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Yumemiru app aims to let you control your dreams

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February 9, 2012

The available dreams in Yumemiru include walking through a forest, visiting the beach, fly...

The available dreams in Yumemiru include walking through a forest, visiting the beach, flying, becoming rich, and even romances specified for both men and women

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We all wish we could control what our dreams are at night, whether it's to pretend we have powers like Superman or simply to enjoy a relaxing stroll through a mansion on the Moon that happens to have a talking lion for a butler, complete with monocle. Sadly, we're still a long way away from programming our sleeping moments like a Netflix queue, but one Japanese app may have a quick solution. The Yumemiru app for iOS can detect when you enter dream sleep and then plays a soundtrack to influence what happens in your dreams.

It sounds like something from the movie Inception, but altering a person's dreams can reportedly be fairly simple. The app uses a timer and the Apple device's microphone to detect when a user has entered REM sleep, which is when they're most susceptible to dreaming. Then it begins to play a soundtrack for the specific type of dream that the user selects, which could include sound effects or voices directing their dream. The available dreams include walking through a forest, visiting the beach, flying, becoming rich, and even romances specified for both men and women.

Yumemiru app aims to let you control your dreams

On top of that, Yumemiru also includes social functions for users to document and share the dreams the have, which also increases the chances of a person remembering their dream more fully. It also includes an alarm function, so you don't enjoy your dream for too long.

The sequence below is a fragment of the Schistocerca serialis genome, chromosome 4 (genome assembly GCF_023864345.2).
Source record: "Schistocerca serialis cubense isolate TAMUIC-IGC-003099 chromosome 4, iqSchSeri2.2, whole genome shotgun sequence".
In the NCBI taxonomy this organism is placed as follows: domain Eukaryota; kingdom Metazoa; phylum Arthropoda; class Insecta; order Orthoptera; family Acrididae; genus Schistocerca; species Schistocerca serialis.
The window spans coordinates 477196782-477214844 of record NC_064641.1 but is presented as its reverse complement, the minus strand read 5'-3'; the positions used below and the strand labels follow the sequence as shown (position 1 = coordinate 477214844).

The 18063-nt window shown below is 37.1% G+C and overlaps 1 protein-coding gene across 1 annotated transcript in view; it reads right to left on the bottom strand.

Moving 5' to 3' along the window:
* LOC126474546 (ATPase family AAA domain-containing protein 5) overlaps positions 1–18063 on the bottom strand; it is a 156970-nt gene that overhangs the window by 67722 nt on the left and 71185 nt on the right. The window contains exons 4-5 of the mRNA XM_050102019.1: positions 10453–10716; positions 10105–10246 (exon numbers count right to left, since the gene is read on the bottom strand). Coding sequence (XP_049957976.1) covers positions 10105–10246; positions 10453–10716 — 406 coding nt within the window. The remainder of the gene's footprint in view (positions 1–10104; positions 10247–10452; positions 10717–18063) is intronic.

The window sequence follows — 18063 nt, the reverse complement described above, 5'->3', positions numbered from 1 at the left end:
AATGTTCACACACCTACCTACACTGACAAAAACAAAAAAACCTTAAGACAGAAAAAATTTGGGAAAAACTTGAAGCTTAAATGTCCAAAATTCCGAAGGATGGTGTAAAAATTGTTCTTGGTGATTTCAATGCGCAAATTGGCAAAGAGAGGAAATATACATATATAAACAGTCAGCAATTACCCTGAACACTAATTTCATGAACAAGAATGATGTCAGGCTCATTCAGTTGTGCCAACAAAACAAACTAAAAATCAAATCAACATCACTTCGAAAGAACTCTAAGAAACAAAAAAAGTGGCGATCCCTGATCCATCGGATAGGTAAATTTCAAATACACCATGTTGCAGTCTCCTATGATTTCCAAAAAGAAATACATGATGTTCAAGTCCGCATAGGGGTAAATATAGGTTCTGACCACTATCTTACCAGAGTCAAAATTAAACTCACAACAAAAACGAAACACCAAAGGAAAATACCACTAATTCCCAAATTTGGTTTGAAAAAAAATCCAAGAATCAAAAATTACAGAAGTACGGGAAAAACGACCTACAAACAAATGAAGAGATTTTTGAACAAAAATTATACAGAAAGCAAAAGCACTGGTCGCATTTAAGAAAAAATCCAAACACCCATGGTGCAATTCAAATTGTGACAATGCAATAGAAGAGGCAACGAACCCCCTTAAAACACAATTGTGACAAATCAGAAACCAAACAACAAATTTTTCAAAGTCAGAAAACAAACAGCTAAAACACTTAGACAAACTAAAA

You can download the Yumemiru app right now in the App Store (though it might take some guess work to actually use it, since it is in Japanese).

Product Page: Yumemiru

About the Author
Jonathan Fincher Jonathan grew up in Norway, China, and Trinidad before graduating film school and becoming an online writer covering green technology, history and design, as well as contributing to video game news sites like Filefront and 1Up. He currently resides in Texas, where his passions include video games, comics, and boring people who don't want to talk about either of those things.   All articles by Jonathan Fincher
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5 Comments

Just looked for it and have not found "Yumemiru" on the iTunes U.S. website. Maybe it is only on the iTunes website in Japan.

Dana Lawton
9th February, 2012 @ 03:04 pm PST

why not just playback a recorded message, such as "You are dreaming" or "This is a dream"? This is quite an effective way to induce lucidity in dreams, ie. being aware of the nature of the experience, while staying in it.

Only doubt I have about this though (and it's a big one) is that the microphone+timer-solution is going to work - you'd need infrared sensors over the eye (detecting the REM) or EEG-measurements to detect dreaming with any certainty.. I would be very pleased if this actually worked, but I don't see it happening.

Froden
10th February, 2012 @ 10:34 am PST

I'd have to try it to see if it really worked.

Richie Suraci
10th February, 2012 @ 10:38 am PST

"You can download the Yumemiru app right now in the App Store..."

Ok, on your iDevice, you could browse to the technology-miraiworks site and click on "Product", "Yume"... or just go to the page:

http://www.technology-miraiworks.com/yume/ ...and click the 'Available' button.

However, the Google translation may indicate that it may not work correctly in iPad, iPod Touch.

RpD
10th February, 2012 @ 02:43 pm PST

It's currently available in the App Store, and free, as well.

But, "The app uses a timer and the Apple device's microphone to detect when a user has entered REM sleep" - how, exactly?!? The timer I can understand, so it waits at least a preset time before possibly coming on, but the mic?

I wish there was more information on the website, like instructions, maybe!

David Bell
21st February, 2012 @ 08:00 pm PST
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